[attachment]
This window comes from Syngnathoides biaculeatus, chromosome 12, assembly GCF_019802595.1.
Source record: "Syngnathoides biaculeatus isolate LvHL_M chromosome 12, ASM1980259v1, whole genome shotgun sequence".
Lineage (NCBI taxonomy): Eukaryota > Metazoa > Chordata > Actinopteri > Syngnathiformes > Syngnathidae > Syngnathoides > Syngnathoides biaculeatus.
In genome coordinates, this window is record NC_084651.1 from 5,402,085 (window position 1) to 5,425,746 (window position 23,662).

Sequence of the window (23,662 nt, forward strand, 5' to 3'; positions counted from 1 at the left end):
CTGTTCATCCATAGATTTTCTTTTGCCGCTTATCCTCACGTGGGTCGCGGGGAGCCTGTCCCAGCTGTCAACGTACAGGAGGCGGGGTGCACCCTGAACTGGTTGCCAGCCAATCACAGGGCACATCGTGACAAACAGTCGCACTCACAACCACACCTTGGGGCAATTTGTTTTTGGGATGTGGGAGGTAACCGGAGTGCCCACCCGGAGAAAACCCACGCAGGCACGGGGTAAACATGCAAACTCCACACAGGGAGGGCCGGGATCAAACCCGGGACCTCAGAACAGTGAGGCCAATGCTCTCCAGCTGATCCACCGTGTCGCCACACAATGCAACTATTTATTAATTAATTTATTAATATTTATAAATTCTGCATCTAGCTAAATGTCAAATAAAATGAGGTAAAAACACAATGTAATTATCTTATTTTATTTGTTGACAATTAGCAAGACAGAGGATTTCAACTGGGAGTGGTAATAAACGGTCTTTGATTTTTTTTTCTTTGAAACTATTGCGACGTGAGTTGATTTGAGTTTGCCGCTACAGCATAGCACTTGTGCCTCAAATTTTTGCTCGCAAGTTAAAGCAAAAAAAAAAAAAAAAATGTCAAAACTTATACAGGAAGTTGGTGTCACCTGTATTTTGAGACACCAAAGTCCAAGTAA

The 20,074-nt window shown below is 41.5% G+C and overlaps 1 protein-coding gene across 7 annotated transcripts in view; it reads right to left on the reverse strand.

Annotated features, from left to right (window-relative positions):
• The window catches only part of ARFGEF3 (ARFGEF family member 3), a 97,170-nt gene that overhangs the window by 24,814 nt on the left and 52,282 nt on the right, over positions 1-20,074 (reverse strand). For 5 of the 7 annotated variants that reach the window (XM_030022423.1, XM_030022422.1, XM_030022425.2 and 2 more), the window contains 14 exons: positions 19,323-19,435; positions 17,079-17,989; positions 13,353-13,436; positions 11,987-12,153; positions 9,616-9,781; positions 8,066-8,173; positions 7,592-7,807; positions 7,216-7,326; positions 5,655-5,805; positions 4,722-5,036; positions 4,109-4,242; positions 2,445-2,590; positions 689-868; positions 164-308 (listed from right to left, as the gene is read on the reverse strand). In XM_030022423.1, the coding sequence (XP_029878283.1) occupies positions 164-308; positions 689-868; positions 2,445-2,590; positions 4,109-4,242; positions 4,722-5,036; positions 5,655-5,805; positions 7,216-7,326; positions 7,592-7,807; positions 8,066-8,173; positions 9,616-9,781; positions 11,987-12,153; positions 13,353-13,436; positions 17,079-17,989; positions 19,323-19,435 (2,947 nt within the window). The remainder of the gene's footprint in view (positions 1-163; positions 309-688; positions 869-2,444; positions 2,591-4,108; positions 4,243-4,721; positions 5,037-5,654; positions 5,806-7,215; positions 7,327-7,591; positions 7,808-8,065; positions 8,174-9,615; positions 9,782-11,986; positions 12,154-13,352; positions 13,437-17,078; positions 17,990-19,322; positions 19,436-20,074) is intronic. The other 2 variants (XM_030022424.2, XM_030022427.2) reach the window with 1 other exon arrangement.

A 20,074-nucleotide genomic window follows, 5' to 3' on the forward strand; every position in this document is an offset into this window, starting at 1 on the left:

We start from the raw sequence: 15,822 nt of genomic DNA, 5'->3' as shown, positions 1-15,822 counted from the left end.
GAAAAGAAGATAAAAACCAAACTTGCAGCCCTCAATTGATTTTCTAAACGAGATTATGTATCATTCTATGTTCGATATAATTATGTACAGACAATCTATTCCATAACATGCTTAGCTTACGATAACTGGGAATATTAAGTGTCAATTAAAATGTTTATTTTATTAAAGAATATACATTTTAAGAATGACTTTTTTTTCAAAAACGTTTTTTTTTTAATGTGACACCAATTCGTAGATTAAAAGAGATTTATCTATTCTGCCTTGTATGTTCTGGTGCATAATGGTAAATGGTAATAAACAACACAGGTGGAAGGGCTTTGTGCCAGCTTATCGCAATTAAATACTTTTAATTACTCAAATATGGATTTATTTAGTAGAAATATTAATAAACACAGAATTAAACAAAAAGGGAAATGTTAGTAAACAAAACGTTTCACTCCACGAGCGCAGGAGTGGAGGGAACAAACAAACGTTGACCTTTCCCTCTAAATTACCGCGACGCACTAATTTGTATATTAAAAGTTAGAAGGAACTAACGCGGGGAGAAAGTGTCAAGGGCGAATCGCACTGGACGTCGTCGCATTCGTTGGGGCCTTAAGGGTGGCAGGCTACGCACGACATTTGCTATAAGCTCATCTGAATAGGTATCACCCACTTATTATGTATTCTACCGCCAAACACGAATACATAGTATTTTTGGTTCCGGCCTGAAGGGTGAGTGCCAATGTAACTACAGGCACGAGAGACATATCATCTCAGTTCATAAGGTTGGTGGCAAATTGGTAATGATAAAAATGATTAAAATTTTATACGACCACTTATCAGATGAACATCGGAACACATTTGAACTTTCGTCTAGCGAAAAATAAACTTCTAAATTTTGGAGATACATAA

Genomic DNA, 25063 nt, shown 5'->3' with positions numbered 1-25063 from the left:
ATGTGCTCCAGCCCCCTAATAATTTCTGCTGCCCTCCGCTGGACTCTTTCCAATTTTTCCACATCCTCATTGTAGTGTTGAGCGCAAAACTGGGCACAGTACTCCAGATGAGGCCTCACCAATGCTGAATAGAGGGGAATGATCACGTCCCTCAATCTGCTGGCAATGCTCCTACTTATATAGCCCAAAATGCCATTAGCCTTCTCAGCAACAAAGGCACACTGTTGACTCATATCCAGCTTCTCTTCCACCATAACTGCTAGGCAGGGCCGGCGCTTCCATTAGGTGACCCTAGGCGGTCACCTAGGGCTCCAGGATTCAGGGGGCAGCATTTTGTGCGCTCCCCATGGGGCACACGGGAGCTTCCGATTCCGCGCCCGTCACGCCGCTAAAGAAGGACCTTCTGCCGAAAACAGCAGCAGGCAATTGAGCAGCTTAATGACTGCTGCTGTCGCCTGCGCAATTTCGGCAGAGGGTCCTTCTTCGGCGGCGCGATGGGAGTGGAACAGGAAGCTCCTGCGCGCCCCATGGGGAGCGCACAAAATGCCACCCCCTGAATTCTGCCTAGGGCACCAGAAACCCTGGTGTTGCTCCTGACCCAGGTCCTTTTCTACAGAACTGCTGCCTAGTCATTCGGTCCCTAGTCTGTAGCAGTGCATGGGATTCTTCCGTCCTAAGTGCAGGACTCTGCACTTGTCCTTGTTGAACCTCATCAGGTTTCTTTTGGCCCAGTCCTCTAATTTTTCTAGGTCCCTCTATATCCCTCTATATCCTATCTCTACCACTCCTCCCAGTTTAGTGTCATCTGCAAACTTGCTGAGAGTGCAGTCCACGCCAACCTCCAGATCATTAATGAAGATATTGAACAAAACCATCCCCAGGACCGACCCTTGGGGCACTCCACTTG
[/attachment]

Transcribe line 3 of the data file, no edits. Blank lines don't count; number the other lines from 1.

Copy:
Lineage (NCBI taxonomy): Eukaryota > Metazoa > Chordata > Actinopteri > Syngnathiformes > Syngnathidae > Syngnathoides > Syngnathoides biaculeatus.